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Tony the Tiger seen in a different light

April 06, 2009

For a long time, I think we've all suspected a connection between the sex trade and breakfast cereals. Last week, an alert Hagerstonian discovered that the 800 customer service number on boxes of Peace cereal actually connected callers to a sex-chat line.

A spokeswoman for Peace cereal blamed a "proofreading error."

Dial the 800 number, which I did purely in the name of investigative journalism, and a breathy voice beckons the caller to "whip out your big credit card" to talk to nasty girls from around the world. Um-hm. That'll make your Captain crunch.

Personally, I'm kind of surprised anyone noticed the error. I thought the only person who called product information numbers was columnist Gene Weingarten.

I wonder how far you would have to get into the conversation before you noticed something was terribly wrong:

"I like it when it stays crunchy in milk."

"Any way you want it, sweetie."

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I remember thinking even when I was a kid that Snap, Crackle and Pop probably were borderline pervs. Pour the milk on a bowl of Rice Krispies and you can hear the cereal go "snap, crackle, pop, let's get it on."

(Those three were like the Keebler elves. They were harmless enough as long as they were kept under wraps in a hollow tree -- but let them loose in town and the vice squad would have its hands full for weeks.)

The Peace customer service number/sex line/proofreading error starts out with the woman -- who in real life is probably 300 pounds with a glass eyeball -- panting, "Do you like sex? Well, who doesn't?"

So is it really coincidence that the cereal's mission statement, as reported by Erin Julius in The Herald-Mail, is finding "a way to support a more loving planet?" I'm all for that, but easy there, put away the Mazola and the trapeze.

It's going to be hard to look at a box of Peace cereal in the same way ever again. You see Cinnamon Spice on the box and you don't know if it's a cereal flavor or the stage name for a stripper.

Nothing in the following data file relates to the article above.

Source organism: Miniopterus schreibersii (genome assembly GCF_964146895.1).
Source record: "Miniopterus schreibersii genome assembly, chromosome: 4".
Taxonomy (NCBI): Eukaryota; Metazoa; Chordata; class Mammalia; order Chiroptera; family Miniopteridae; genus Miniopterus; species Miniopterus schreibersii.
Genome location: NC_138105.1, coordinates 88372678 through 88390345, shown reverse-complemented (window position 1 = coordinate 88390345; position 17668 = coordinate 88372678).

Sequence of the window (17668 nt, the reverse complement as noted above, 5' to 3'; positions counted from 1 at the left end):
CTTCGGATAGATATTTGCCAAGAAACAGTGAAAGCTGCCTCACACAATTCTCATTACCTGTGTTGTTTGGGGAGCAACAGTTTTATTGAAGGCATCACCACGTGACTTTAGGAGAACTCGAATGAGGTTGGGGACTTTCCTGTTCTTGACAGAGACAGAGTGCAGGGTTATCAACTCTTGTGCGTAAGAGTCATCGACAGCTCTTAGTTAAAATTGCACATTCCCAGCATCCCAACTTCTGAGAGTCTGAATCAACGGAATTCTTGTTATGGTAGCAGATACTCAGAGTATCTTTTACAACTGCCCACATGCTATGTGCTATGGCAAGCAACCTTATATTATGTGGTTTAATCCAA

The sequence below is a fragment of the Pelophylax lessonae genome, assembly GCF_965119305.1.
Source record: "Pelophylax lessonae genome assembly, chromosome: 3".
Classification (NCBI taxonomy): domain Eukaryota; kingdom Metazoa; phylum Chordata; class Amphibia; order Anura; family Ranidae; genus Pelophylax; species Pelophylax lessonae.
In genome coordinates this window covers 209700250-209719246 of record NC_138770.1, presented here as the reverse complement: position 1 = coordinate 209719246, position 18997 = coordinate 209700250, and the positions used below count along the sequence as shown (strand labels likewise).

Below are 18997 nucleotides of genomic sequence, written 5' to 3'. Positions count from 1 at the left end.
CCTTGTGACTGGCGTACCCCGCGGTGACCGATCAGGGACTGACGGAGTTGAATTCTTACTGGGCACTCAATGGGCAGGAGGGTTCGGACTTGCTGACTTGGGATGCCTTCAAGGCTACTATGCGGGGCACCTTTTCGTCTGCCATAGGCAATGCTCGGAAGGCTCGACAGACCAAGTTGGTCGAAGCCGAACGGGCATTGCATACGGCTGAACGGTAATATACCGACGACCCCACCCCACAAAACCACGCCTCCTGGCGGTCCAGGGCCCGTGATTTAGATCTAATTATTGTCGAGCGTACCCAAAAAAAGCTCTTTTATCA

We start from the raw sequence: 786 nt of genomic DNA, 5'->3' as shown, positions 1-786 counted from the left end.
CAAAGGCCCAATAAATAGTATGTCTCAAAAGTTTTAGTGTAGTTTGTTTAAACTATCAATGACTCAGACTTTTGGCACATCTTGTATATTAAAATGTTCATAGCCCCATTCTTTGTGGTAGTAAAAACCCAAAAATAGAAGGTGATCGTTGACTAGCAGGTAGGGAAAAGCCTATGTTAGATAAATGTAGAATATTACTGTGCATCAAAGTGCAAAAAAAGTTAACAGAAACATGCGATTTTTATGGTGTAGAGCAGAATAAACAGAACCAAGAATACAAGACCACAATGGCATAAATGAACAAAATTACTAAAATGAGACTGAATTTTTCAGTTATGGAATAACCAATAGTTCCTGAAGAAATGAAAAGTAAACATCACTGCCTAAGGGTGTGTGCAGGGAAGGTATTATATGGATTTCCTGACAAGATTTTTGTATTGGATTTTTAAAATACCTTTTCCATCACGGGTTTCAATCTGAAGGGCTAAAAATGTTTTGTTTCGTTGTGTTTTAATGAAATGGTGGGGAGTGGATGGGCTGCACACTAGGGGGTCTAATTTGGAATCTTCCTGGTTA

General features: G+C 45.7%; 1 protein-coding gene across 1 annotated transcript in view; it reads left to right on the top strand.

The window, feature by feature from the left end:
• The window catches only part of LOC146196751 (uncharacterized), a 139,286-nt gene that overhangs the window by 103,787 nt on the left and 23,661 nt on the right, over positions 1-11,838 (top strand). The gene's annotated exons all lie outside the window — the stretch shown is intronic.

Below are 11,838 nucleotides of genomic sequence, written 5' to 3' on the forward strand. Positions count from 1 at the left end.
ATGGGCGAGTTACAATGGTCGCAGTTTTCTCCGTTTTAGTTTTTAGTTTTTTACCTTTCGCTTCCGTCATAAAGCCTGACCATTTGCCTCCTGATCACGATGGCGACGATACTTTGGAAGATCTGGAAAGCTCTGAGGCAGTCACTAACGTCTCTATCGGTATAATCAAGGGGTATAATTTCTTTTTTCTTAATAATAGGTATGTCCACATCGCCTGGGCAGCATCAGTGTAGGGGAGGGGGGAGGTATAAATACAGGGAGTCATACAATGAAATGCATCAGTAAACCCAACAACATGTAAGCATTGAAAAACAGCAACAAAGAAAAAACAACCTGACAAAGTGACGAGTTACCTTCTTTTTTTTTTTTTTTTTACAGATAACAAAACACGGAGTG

And I'm going to be suspicious of all breakfast foods. I'm going to have to get a box of Lucky Charms to see if stars, moons, hearts and clovers are the only tidbits they're packing. I swear I once saw a shape that looked suspiciously like a thong.

If this is all an honest mistake, you have to feel for the makers of Peace, which seems to be a community-oriented, environmentally friendly company. Its Web site says that its products do not use preservatives, artificial flavors or genetically modified organisms (I said organisms, you creep) although its "deliciously crunchy wheat-rice squares lightly coated with a classic organic Chai spice blend" is a little too Planet Patchouli for me.

But as a marketing tool this has been gold - how else could Peace have gotten so much attention? Sex sells ... cereal. Kellogg's might be the best to you each morning, but Peace can position itself to be the best to you each night.

Tim Rowland is a Herald-Mail columnist. He can be reached at 301-733-5131, ext. 2324, or via e-mail at timr@herald-mail.com. Tune in to the Rowland Rant video under opinion@herald-mail.com, on antpod.com or on Antietam Cable's WCL-TV Channel 30 evenings at 6:30. New episodes are released every Wednesday.

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